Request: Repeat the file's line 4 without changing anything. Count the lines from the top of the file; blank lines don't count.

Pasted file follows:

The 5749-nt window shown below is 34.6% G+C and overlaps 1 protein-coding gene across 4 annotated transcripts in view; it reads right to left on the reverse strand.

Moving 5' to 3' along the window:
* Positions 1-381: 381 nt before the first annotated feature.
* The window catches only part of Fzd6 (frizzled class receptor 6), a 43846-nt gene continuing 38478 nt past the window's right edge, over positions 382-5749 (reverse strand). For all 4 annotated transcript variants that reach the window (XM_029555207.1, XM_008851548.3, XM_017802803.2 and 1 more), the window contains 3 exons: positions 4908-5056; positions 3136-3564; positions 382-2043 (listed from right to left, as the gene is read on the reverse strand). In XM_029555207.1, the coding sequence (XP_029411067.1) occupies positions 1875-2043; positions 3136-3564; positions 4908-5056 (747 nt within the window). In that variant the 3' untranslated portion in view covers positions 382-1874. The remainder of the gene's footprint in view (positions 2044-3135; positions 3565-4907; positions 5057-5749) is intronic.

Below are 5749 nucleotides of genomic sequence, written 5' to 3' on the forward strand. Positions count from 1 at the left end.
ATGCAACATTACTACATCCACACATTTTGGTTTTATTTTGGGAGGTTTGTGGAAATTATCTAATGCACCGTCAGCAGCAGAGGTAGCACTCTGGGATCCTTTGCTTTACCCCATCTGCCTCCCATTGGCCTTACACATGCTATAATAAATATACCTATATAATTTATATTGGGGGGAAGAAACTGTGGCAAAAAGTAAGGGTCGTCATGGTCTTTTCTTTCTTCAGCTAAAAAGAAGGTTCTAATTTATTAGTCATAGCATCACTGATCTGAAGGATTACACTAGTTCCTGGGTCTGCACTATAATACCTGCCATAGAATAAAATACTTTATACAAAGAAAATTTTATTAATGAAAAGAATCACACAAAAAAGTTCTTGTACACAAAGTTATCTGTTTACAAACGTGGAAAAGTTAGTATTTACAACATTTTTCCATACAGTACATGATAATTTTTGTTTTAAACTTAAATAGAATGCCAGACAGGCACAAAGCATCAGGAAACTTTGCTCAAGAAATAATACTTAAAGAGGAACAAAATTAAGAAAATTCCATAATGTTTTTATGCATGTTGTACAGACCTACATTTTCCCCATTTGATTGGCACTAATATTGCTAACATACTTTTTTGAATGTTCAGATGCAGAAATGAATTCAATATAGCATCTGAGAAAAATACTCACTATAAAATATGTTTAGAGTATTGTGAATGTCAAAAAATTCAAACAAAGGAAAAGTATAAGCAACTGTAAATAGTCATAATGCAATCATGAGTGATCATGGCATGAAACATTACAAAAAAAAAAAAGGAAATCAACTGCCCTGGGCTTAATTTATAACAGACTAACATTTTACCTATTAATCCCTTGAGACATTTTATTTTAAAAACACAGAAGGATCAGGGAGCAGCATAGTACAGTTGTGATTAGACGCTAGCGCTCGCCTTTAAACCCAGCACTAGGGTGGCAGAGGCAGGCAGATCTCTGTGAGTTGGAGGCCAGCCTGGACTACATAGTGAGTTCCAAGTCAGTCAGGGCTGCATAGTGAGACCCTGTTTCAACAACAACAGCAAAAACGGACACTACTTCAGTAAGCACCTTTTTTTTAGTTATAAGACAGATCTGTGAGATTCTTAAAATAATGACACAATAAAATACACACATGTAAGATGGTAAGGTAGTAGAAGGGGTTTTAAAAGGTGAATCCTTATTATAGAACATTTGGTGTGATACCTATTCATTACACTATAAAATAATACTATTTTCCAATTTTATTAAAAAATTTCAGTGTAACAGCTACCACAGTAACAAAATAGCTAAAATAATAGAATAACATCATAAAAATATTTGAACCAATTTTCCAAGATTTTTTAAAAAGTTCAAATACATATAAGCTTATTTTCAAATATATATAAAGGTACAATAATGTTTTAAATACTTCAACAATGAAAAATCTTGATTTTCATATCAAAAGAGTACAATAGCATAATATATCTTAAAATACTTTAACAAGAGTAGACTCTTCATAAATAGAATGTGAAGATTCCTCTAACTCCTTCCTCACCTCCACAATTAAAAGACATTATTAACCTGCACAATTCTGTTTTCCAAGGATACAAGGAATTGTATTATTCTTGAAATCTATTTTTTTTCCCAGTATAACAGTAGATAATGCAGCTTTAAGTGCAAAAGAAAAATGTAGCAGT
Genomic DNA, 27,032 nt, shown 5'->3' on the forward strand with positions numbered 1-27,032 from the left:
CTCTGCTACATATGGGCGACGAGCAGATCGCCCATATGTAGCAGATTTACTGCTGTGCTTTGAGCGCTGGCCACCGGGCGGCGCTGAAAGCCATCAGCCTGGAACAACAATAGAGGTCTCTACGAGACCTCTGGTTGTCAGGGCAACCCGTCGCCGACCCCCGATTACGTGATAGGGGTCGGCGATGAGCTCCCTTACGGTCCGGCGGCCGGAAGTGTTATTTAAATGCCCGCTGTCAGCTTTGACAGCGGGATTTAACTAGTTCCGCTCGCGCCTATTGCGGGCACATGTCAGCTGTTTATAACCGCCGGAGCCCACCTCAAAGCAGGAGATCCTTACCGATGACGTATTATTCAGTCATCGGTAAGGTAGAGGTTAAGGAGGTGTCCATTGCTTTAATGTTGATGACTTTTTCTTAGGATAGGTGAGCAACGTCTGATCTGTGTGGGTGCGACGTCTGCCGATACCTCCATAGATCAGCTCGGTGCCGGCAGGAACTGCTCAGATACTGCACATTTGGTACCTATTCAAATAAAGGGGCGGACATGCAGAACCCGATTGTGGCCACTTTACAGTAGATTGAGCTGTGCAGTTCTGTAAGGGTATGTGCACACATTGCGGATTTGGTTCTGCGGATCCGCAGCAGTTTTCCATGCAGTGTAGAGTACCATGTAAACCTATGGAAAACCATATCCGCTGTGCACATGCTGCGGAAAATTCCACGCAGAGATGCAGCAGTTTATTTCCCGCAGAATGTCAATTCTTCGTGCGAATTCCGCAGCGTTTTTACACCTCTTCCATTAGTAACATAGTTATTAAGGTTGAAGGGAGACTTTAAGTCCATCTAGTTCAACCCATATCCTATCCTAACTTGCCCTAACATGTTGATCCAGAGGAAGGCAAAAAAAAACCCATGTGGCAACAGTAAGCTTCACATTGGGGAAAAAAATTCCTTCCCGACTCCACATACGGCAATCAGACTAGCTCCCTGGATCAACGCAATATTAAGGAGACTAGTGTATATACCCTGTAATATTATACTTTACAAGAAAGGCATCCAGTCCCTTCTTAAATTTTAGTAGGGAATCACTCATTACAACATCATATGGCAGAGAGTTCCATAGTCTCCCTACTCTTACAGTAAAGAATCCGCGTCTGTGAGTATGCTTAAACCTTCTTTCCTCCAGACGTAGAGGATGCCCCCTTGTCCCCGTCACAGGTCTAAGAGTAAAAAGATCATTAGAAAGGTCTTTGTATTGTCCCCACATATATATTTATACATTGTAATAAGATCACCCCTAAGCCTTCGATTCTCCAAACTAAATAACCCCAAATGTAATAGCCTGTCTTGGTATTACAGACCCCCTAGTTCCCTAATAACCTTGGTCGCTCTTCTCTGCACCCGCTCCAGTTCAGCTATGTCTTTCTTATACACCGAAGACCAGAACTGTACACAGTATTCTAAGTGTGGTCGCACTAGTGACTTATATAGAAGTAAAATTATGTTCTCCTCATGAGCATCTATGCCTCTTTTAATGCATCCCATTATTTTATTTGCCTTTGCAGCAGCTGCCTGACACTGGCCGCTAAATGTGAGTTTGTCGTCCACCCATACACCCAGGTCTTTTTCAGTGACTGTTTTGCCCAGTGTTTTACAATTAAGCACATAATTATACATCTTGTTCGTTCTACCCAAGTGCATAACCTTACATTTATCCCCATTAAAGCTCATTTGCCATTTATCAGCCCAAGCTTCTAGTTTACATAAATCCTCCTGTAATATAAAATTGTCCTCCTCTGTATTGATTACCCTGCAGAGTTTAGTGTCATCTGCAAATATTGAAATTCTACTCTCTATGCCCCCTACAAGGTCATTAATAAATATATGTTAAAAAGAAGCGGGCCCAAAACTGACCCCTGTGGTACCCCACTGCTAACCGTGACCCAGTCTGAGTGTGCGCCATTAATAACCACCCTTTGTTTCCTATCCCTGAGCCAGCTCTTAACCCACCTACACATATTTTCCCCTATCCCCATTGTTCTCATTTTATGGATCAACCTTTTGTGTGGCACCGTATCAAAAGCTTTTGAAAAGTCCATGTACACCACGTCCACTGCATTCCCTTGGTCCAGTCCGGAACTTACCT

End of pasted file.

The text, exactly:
* The window catches only part of Fzd6 (frizzled class receptor 6), a 43846-nt gene continuing 38478 nt past the window's right edge, over positions 382-5749 (reverse strand). For all 4 annotated transcript variants that reach the window (XM_029555207.1, XM_008851548.3, XM_017802803.2 and 1 more), the window contains 3 exons: positions 4908-5056; positions 3136-3564; positions 382-2043 (listed from right to left, as the gene is read on the reverse strand). In XM_029555207.1, the coding sequence (XP_029411067.1) occupies positions 1875-2043; positions 3136-3564; positions 4908-5056 (747 nt within the window). In that variant the 3' untranslated portion in view covers positions 382-1874. The remainder of the gene's footprint in view (positions 2044-3135; positions 3565-4907; positions 5057-5749) is intronic.